The job market is horrible. You can walk around moaning and groaning about it. You can join in with the complainers out there, debating whether law school is worth the time and effort. However, that’s not going to help you get a job.
Getting a job is difficult, stressful, time-consuming, and lots of other horrible adjectives. But, I want you to know that it can also be a life-changing experience. You have the choice to make it rough and tough; or, you can follow some simple tips and tricks to put yourself one step closer to landing a job. I’m not guaranteeing it will be your dream job right away, but it’s somewhere better than your current position, right?
Earlier this week, I reached out to a few friends from across the country that recently graduated from law school and obtained legal jobs. I have compiled below a number of tips, tricks, and suggestions that you can implement as you embark upon your own job search.
1. Exhaust Your Personal Network
How many times have you been told: “It’s not what you know. It’s who you know.” I can’t tell you how many times I heard that over the past five years, throughout undergrad and all of law school. I’ll be honest. I never wanted to believe it. I wanted to think I could just browse job listings, apply, and wait to hear back from someone in HR. I wanted to think I could do it on my own. Not ask my parents, friends, and relatives for names of people they knew. I felt overwhelmed to ask professional connections at bar association meetings for the names of someone they think I should talk to about the industry.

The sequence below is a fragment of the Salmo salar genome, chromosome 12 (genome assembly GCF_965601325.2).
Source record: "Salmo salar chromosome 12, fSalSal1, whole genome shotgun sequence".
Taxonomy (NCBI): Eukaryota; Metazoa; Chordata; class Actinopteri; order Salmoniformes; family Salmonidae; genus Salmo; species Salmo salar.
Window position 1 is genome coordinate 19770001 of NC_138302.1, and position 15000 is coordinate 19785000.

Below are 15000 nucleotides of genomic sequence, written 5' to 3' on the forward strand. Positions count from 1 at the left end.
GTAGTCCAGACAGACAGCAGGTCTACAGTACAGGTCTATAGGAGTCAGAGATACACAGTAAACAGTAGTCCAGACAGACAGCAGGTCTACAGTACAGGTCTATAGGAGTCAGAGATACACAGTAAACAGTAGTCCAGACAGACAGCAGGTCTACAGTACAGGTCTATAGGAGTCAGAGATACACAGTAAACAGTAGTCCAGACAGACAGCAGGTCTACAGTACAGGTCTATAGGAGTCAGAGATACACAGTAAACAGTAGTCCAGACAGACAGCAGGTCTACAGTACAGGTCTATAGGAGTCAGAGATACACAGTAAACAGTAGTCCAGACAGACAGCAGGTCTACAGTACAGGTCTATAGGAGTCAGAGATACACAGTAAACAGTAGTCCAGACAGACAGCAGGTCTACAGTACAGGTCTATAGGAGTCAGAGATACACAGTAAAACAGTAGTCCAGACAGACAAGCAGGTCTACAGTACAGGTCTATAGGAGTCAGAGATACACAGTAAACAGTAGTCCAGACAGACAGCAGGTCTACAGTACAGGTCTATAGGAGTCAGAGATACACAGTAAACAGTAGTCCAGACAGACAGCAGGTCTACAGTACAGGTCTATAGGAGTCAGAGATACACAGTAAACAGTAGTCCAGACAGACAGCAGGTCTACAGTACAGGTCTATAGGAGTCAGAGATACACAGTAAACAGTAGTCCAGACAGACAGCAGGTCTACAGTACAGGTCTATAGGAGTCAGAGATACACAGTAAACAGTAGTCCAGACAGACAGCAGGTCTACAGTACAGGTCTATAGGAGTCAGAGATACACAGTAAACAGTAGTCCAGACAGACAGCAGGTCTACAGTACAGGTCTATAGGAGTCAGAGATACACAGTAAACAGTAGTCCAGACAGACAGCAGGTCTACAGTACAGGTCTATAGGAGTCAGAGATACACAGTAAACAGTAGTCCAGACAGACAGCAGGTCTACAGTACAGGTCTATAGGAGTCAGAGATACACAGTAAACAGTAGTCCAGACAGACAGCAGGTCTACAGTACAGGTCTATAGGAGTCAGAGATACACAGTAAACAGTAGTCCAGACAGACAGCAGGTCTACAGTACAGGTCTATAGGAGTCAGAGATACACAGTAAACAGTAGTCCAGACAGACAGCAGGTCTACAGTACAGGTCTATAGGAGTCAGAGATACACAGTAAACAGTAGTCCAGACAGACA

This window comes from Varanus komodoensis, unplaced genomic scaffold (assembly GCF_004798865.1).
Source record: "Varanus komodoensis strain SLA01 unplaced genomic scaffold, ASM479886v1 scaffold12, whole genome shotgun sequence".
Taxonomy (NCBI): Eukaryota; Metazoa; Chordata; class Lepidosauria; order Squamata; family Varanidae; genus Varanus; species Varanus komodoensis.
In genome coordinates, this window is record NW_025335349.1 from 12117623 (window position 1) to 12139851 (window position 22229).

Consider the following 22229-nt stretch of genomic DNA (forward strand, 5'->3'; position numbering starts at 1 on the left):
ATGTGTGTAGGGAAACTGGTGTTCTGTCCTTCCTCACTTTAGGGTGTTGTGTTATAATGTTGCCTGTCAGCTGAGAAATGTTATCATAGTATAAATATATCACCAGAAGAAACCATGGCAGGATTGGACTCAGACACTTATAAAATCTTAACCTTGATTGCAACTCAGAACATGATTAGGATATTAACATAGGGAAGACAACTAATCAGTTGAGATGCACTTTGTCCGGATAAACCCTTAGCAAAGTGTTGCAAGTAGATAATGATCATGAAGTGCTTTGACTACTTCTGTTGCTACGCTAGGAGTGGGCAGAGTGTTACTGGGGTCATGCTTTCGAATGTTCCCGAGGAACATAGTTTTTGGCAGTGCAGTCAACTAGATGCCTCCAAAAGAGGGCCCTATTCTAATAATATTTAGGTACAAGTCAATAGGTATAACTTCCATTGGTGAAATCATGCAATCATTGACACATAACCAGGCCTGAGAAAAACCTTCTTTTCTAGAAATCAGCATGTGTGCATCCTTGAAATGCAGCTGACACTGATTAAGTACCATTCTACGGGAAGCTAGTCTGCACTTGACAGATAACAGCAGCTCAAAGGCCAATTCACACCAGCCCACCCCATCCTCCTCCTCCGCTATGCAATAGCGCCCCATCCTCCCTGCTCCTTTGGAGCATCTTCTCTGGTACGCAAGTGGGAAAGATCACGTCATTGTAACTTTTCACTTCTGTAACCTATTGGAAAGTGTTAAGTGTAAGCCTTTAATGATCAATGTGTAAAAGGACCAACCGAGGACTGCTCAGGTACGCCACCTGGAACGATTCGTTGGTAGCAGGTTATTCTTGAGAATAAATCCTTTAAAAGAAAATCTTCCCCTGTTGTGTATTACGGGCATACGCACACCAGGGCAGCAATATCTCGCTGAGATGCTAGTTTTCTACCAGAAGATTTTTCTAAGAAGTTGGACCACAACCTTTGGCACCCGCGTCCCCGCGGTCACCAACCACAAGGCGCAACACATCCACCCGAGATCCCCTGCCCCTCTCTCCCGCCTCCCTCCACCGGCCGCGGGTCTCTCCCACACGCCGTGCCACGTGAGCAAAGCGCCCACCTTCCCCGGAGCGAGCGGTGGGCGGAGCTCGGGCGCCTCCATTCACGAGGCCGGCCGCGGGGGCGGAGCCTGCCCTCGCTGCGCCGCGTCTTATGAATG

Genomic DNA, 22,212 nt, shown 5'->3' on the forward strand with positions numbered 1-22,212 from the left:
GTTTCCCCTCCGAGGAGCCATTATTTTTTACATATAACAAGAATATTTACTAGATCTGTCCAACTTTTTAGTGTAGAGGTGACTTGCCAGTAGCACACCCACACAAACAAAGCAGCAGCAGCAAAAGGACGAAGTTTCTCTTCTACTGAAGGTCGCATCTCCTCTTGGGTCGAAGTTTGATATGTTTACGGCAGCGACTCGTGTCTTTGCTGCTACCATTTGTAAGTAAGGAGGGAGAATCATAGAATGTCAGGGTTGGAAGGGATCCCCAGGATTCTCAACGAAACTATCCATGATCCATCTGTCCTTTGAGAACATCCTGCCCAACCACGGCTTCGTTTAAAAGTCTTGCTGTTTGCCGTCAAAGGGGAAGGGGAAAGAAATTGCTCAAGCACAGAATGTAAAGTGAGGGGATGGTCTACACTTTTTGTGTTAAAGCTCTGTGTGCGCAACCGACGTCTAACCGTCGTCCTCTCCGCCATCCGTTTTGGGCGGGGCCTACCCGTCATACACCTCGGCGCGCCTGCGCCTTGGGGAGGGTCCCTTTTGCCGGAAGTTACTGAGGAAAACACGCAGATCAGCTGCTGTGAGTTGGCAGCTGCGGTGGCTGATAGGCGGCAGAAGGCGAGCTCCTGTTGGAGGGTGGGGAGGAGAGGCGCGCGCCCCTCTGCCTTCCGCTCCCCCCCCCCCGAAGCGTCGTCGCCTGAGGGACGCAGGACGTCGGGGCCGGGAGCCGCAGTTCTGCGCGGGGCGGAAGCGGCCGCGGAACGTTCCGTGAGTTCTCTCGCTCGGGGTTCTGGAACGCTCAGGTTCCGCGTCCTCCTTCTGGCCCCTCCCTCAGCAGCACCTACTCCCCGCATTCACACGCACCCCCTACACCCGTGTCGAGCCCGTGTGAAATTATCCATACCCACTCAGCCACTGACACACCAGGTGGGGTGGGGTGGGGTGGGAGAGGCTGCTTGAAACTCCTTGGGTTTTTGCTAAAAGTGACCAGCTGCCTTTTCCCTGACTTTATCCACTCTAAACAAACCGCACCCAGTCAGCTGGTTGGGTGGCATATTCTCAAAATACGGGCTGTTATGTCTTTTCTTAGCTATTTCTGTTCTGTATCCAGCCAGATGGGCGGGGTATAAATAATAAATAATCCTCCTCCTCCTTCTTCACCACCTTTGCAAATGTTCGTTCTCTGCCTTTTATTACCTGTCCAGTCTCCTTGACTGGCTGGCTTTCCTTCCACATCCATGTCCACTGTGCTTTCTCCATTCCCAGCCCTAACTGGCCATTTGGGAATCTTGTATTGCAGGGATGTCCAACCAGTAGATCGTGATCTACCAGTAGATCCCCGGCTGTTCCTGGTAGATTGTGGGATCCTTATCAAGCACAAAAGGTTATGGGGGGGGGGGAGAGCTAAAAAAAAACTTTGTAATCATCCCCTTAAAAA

In the fall of 3L, I attended a lunch panel event put on by the career services director at my school. It was a panel of local young lawyers. All had jobs. They all said that the best thing to do is to exhaust all the connections you make. Don’t leave a coffee meeting or monthly bar association meeting without asking for the names of at least two or three other people with whom they’d recommend that you talk. Overwhelming right? I can’t explain it, but I still get an awkward feeling just thinking about doing this. “Why do I need to annoy these people and use them for a name or two of another person in the industry?”
I’ve learned my lesson. I wouldn’t have my job today without a mutual friend introducing me via email to the CEO of Naxos of America. It came about through casual conversation one night after small group. It was one of those moments you look back on and wonder, “Was it really just that easy? Telling someone I wanted to do entertainment law? And, boom! They connect me?”
Obviously, there is more to the story than a simple e-mail introduction. The first time I met with the CEO, I thought I was just doing another “information meeting,” in which I ask questions about how to get my foot in the industry. What followed was four months of maintaining communication and seeing if a job opening was even going to be available, on top of waiting to graduate and finish studying for the bar exam, before I could actually receive a job offer and start working.
Long story short, I start next week in a business affairs capacity and can’t be more exited. I worked all throughout law school to make myself a marketable candidate for employment. What it came down to was simply networking with the people around me.
2. Don’t Spend A Semester/Summer Without An Internship
Anna Waller is a classmate of mine from the Belmont University College of Law Class of 2014. Anna and I became acquainted from day one of law school. During orientation and throughout the first year we were in the same Legal Writing class section. One thing I quickly recognized in Anna is that she had a plan.